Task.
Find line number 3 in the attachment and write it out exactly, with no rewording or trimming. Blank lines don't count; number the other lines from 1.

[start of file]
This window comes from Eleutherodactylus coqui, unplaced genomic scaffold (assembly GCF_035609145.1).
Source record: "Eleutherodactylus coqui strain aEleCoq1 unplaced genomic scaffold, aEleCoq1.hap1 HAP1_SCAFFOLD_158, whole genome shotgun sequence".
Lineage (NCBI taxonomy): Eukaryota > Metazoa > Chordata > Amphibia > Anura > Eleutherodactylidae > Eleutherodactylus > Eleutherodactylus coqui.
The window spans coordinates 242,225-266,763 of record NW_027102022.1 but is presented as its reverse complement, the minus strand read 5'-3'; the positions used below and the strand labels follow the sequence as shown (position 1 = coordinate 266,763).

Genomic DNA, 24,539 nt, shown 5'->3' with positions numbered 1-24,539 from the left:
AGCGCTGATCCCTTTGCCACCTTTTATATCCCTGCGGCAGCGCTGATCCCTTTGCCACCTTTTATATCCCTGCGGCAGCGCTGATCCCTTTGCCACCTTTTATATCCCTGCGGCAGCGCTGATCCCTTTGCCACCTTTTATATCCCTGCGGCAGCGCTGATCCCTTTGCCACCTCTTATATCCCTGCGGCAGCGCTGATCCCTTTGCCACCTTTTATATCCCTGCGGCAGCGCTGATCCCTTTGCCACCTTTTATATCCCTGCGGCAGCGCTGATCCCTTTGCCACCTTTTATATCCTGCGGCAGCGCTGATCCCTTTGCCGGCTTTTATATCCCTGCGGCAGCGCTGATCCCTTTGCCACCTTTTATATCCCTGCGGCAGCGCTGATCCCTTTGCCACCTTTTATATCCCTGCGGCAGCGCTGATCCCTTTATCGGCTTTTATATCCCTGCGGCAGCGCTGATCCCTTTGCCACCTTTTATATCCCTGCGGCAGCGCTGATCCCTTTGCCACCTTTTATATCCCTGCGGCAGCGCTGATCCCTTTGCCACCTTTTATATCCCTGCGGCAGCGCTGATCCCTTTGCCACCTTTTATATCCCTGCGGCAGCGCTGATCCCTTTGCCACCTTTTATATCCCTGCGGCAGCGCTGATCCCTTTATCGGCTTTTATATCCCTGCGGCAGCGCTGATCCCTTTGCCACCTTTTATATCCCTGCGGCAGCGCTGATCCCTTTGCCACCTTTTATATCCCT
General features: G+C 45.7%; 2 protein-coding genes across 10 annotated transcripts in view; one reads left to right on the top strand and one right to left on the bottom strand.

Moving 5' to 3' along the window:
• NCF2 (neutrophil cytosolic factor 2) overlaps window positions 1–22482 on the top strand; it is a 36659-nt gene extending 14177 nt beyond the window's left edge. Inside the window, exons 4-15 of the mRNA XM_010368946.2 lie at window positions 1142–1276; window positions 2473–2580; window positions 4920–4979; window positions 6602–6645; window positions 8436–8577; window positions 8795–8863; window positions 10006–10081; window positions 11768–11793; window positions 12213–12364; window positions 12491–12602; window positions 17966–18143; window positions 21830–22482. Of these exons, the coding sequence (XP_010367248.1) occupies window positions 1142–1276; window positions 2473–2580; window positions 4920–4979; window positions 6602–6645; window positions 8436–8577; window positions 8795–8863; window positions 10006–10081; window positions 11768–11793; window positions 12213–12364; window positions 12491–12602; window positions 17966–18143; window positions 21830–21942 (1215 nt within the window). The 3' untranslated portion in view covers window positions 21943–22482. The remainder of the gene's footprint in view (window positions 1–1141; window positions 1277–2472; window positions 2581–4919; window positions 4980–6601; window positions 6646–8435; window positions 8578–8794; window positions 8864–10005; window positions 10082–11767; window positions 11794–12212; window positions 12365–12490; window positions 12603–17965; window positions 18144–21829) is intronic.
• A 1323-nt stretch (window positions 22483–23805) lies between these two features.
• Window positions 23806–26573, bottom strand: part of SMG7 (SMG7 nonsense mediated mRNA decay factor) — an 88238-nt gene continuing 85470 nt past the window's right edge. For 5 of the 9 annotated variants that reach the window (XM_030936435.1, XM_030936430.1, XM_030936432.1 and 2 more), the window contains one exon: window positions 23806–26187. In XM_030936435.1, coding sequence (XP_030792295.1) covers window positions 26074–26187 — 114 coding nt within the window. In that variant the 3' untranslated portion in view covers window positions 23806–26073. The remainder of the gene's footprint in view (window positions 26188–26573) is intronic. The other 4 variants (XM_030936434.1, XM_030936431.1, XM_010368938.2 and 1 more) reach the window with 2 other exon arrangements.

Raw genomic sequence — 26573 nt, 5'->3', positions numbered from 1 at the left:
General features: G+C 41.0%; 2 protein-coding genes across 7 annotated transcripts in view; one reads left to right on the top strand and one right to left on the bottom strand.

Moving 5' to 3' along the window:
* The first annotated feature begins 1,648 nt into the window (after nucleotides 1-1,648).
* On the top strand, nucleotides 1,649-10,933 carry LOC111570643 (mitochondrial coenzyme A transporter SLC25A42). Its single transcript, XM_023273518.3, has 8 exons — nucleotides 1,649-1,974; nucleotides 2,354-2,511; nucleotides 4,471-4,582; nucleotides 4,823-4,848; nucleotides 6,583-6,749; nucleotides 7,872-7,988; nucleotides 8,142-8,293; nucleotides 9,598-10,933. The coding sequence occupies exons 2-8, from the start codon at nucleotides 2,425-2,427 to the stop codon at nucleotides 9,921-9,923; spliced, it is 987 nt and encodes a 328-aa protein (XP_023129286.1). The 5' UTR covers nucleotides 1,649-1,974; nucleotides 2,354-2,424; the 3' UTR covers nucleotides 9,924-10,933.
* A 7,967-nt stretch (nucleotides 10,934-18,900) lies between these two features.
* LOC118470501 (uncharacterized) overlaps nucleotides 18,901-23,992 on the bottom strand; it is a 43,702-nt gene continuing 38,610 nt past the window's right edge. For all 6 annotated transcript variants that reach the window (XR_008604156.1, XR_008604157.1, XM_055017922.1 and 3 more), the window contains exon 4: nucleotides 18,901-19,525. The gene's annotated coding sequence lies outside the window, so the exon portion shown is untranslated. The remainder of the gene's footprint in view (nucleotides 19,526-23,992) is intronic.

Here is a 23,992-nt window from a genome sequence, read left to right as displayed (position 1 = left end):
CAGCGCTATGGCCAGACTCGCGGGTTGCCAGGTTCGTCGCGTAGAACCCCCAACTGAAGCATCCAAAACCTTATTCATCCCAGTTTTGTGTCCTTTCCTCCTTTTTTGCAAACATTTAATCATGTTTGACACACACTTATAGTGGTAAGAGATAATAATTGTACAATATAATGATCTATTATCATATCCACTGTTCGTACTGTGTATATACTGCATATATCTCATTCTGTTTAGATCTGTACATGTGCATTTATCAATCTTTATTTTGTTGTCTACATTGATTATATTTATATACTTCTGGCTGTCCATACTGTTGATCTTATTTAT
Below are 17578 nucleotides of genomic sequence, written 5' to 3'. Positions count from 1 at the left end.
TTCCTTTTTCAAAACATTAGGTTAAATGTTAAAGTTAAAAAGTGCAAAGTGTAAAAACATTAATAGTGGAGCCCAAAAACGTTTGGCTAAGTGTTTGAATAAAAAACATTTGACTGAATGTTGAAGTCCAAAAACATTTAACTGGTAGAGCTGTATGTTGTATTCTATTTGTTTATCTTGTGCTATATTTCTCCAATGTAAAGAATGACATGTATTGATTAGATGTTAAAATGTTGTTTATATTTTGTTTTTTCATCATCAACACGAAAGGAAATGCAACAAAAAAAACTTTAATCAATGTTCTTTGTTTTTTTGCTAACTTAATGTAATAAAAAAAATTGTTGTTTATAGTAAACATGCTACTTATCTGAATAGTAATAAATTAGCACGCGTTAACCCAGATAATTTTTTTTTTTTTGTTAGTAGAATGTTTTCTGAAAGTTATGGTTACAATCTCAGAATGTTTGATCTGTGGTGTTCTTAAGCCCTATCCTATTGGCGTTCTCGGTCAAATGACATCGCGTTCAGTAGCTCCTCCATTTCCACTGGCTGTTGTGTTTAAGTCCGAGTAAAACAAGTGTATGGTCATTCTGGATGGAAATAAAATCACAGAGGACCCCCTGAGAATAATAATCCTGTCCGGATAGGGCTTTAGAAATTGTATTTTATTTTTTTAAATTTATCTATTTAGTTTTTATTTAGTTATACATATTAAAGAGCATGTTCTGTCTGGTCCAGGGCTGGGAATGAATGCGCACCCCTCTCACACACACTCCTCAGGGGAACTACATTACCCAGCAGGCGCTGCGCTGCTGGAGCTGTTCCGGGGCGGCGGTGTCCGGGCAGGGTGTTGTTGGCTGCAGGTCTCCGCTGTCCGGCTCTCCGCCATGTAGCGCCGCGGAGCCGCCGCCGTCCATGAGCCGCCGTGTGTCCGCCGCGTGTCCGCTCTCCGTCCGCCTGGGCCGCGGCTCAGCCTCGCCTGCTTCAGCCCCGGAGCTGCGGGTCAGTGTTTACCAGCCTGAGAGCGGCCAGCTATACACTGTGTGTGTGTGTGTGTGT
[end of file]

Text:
Lineage (NCBI taxonomy): Eukaryota > Metazoa > Chordata > Amphibia > Anura > Eleutherodactylidae > Eleutherodactylus > Eleutherodactylus coqui.